Dishevelled regulates the metabolism of amyloid precursor protein via protein kinase C/mitogen-activated protein kinase and c-Jun terminal kinase.
Mudher A., Chapman S., Richardson J., Asuni A., Gibb G., Pollard C., Killick R., Iqbal T., Raymond L., Varndell I., Sheppard P., Makoff A., Gower E., Soden PE., Lewis P., Murphy M., Golde TE., Rupniak HT., Anderton BH., Lovestone S.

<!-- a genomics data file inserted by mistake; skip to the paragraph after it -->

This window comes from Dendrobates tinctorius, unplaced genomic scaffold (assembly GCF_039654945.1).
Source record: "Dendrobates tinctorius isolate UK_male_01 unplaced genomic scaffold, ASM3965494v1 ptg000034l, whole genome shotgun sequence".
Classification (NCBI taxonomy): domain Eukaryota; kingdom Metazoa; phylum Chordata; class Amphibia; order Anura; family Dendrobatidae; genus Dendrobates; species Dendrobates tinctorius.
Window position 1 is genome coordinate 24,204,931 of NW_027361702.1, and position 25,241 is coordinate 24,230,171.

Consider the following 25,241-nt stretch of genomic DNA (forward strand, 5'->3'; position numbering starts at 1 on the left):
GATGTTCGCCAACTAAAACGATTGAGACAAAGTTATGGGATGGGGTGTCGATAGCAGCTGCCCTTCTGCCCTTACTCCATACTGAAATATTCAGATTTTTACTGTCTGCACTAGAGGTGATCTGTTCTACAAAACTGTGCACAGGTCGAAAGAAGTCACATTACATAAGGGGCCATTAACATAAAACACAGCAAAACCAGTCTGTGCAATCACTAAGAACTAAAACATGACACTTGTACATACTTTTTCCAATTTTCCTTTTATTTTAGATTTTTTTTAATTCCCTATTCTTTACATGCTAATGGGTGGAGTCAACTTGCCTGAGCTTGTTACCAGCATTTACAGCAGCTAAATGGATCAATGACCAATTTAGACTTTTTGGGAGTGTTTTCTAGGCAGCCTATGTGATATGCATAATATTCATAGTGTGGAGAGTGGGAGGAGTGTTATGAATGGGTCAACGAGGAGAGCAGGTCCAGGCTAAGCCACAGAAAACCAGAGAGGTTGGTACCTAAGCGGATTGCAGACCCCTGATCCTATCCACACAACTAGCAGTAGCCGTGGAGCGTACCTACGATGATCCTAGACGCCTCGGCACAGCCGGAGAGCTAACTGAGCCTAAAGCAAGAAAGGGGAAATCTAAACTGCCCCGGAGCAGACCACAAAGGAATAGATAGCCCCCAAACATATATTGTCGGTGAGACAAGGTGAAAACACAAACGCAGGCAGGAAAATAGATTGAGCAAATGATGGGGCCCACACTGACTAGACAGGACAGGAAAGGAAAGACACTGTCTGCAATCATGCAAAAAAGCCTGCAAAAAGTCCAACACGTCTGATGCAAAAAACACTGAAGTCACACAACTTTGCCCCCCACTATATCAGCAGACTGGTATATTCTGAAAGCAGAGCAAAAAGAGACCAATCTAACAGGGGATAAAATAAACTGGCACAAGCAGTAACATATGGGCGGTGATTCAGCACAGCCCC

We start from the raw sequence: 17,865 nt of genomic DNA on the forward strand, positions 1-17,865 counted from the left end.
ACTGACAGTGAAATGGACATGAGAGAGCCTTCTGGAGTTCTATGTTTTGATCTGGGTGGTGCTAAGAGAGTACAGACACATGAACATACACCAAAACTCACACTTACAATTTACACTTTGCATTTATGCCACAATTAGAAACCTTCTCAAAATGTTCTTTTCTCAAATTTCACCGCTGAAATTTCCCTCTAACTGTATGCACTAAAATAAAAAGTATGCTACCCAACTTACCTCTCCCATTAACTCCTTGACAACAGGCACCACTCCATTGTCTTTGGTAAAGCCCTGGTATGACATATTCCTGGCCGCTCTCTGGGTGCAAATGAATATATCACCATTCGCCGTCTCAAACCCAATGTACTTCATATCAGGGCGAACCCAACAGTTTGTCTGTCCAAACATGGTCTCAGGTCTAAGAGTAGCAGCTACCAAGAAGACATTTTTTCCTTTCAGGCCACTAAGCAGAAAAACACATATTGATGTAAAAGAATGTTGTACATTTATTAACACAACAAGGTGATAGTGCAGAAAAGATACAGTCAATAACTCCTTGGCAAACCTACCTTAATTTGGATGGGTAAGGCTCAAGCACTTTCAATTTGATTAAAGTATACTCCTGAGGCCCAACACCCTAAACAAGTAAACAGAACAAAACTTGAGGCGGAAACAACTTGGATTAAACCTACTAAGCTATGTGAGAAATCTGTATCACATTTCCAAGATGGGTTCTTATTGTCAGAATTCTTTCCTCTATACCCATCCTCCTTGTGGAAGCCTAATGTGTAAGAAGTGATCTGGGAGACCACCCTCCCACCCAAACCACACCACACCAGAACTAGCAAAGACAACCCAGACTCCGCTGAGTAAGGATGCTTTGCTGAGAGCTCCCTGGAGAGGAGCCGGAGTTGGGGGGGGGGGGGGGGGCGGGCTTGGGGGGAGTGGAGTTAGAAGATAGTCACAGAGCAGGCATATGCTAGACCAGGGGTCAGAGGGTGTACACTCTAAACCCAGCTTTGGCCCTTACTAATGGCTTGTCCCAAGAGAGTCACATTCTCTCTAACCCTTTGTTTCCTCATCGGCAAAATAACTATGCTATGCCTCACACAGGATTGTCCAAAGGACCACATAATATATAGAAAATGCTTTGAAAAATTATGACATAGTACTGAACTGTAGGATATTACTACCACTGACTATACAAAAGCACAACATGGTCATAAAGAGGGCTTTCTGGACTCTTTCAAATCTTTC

Alzheimer's disease (AD) is a disorder of two pathologies: amyloid plaques, the core of which is a peptide derived from the amyloid precursor protein (APP), and neurofibrillary tangles composed of highly phosphorylated tau. Protein kinase C (PKC) is known to increase non-amyloidogenic alpha-secretase cleavage of APP, producing secreted APP (sAPPalpha), and glycogen synthase kinase (GSK)-3beta is known to increase tau phosphorylation. Both PKC and GSK-3beta are components of the wnt signaling cascade. Here we demonstrate that overexpression of another member of this pathway, dishevelled (dvl-1), increases sAPPalpha production. The dishevelled action on APP is mediated via both c-jun terminal kinase (JNK) and protein kinase C (PKC)/mitogen-activated protein (MAP) kinase but not via p38 MAP kinase. These data position dvl-1 upstream of both PKC and JNK, thereby explaining the previously observed dual signaling action of dvl-1. Furthermore, we show that human dvl-1 and wnt-1 also reduce the phosphorylation of tau by GSK-3beta. Therefore, both APP metabolism and tau phosphorylation are potentially linked through wnt signaling.